Common Canine Cardiac Diseases
Chronic valve disease (CVD)
The most common acquired cardiac disease in dogs is CVD. The initial problem with this disease is a thickening of the heart valves, most commonly the mitral valve, although other valves can be affected. When the valves thicken, they become irregularly shaped and do not close normally. This allows blood to leak backwards across the valve, often detected as a murmur by your dog’s veterinarian. When blood leaks across the mitral valve, blood is being pushed from the left ventricle (high pressure chamber) to the left atrium (low pressure chamber) and to the aorta (high pressure chamber) rather than all of the blood being pushed to the aorta. Because the left atrium is a lower pressure chamber, blood follows the path of least resistance and preferentially is shunted backwards rather than forwards. This sets up a volume overload to the left heart, and eventual heart enlargement, especially the left atrium and left ventricle. Over time, the body enacts certain neurohormonal systems to also retain fluid, which is a maladaptive response and causes more problems for the heart.
Ultimately, this volume overload and heart enlargement can lead to the development of congestive heart failure, where fluid backs up into the lungs (pulmonary edema) or the body cavities (effusion).
In addition, dogs with enlarged left hearts can develop coughing from the mainstem bronchi (airways) being compressed. They can develop an arrhythmia called atrial fibrillation, and in rare cases, can have a split left atrium. Some dogs with severely enlarged left atria can develop pulmonary hypertension, or high blood pressure in the lung vessels.
In humans, the treatment of choice for this disease is surgical valve repair or replacement. Unfortunately in dogs, these treatments have been largely unsuccessful and the surgery alone for the main patient population of < 10 kg sized dogs has about a 50% reported mortality rate. Thus, we are left to medically manage the clinical signs associated with CVD once the disease becomes apparent enough to cause noticeable problems such as coughing, labored breathing, fainting.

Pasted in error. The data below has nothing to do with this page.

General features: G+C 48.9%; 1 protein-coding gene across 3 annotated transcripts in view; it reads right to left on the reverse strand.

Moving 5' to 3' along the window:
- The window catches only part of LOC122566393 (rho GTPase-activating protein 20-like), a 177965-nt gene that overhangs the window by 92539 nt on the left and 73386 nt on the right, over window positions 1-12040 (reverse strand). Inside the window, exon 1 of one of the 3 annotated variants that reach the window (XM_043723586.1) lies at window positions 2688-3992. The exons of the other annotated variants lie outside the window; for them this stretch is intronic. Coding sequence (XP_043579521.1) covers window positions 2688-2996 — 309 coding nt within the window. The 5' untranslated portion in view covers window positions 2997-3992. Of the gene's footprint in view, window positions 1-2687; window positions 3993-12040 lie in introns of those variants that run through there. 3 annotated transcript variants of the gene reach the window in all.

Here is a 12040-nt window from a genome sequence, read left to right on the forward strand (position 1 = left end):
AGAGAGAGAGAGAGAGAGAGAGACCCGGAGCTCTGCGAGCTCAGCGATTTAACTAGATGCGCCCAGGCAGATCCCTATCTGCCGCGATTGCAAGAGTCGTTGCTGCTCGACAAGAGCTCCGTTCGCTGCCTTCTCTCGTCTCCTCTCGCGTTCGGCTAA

If your dog has a diagnosis of CVD, it will not necessarily go on to develop any clinical signs. Some dogs have a very slowly progressing form of the disease and ultimately never have a problem. However some dogs have a rapidly progressing form, and it is often difficult to know which dogs are which at the initial visit. Close monitoring of attitude, activity level, appetite and breathing are important in dogs diagnosed with CVD so that early evaluation and treatment can be initiated should clinical signs develop. As long as your dog remains symptom free, then often semiannual to annual checkups are appropriate.
Dilated cardiomyopathy (DCM)
Dilated cardiomyopathy is a disease of the heart muscle, where the heart is not able to pump normally, and over time the heart chambers become markedly enlarged and the ventricles are poorly contracting. The result is altered geometry and mechanics of the heart. This leads to a decreased amount of blood being ejected with each beat, and this leads to low blood pressure. The body detects this and begins to enact several neurohormonal pathways that ultimately accelerate the progression of the disease. These include increased epinephrine and norepinephrine (adrenaline) to increase the heart rate, activation of the renin angiotensin aldosterone system that acts to retain fluid, constrict blood vessels, and cause heart muscle fibrosis. These pathways help lead to the syndrome of congestive heart failure.
Both dogs and cats can develop DCM. In cats it has been associated with dietary taurine deficiency, however since commercial diets have been supplemented with taurine, this disease is rare in the feline population. In dogs, it is typically a disease of larger and giant breed dogs, including Boxers, Newfoundlands, Great Danes, Dobermans, Wolfhounds and Deerhounds, and some Cocker Spaniels. Dobermans & Boxers have a form of the disease that is often rapidly progressing and has a much higher risk of sudden death from arrhythmias.
Sequelae of dilated cardiomyopathy include arrhythmias, especially atrial fibrillation and ventricular tachycardia, congestive heart failure, and forward heart failure.
Treatment of DCM is based on clinical signs, but will often include several medications.
If your pet has been diagnosed with DCM, it may need to be on medication for the remainder of its life. Typically this disease is progressive, which requires frequent rechecks and vigilant monitoring of respiration and attitude at home. One good way to help stay on top of things is to count the sleeping respiratory rate at home. The rise and fall of the chest wall is one breath. Normal in dogs and cats is < 30 breaths/minute. Establish a baseline for your pet, and if you notice the respiratory rate increases persistently over several days this may be an indication that fluid is building up in the lungs.